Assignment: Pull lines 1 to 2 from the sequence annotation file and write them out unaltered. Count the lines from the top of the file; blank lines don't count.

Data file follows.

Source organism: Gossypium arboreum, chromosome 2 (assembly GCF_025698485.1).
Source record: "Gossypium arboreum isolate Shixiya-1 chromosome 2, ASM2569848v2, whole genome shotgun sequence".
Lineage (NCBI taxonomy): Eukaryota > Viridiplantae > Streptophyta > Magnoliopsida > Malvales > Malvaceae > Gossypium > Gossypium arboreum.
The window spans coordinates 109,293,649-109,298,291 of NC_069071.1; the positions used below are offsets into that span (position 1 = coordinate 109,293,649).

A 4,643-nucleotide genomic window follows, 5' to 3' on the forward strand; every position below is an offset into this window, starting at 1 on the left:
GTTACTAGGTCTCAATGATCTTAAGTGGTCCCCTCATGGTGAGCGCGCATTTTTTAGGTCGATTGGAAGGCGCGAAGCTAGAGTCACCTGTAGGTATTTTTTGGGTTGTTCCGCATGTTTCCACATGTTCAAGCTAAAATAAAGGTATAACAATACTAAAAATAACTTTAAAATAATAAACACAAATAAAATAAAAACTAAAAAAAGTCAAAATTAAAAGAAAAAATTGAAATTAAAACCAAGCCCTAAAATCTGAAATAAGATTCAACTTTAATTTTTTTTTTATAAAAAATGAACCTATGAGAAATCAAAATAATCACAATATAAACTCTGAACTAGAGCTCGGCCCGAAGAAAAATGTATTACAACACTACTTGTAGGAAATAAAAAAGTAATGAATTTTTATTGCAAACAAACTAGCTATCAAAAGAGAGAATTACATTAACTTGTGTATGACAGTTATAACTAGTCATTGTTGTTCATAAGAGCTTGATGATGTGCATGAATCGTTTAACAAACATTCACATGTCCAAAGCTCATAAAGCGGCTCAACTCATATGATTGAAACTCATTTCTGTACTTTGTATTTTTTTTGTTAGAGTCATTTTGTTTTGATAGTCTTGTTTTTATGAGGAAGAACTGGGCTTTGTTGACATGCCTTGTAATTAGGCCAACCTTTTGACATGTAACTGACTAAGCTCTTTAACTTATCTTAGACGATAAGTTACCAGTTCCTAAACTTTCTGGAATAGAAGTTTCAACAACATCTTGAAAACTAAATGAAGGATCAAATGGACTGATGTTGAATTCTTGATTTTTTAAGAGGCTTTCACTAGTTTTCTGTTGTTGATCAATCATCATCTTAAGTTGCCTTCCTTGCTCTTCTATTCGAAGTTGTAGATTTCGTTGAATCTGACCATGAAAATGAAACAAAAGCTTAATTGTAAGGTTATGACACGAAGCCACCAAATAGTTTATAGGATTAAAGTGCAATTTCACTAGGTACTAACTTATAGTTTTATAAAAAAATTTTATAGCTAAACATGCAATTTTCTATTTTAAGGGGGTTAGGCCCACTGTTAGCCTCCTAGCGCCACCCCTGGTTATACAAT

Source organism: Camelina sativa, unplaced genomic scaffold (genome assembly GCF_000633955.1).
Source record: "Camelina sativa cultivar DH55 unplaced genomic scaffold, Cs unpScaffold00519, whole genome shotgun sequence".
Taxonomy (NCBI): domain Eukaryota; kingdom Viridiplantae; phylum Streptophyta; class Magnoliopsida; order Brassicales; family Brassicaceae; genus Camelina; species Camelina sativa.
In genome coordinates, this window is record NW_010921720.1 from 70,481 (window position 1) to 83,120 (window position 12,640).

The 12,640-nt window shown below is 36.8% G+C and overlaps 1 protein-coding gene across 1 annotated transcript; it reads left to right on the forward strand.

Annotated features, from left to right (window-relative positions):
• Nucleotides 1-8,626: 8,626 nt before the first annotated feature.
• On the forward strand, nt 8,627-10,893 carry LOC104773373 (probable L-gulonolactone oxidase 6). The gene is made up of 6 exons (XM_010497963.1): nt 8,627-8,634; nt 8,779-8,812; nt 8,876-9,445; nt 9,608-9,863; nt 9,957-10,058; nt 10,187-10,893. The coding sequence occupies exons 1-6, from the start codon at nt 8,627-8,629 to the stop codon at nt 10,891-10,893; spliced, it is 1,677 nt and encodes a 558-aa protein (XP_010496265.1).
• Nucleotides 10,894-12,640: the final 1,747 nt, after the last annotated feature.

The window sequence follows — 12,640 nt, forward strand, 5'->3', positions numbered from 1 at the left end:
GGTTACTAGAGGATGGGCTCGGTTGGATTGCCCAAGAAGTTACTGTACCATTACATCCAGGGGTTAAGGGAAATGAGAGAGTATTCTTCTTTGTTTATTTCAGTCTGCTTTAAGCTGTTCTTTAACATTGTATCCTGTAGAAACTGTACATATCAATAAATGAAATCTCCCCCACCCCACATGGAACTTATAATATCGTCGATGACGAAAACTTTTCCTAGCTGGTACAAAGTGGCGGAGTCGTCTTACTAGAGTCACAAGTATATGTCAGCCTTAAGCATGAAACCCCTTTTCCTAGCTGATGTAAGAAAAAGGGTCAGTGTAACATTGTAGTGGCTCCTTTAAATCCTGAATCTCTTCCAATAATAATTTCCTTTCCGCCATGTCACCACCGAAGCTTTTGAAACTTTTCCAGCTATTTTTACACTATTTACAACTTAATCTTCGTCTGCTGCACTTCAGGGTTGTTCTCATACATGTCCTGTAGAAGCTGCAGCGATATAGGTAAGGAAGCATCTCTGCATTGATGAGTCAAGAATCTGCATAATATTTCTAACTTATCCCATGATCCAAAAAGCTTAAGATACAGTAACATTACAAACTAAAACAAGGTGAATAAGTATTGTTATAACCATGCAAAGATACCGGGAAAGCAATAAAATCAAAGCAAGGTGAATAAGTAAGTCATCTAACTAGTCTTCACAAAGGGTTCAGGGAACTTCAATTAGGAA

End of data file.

Source organism: Gossypium arboreum, chromosome 2 (assembly GCF_025698485.1).
Source record: "Gossypium arboreum isolate Shixiya-1 chromosome 2, ASM2569848v2, whole genome shotgun sequence".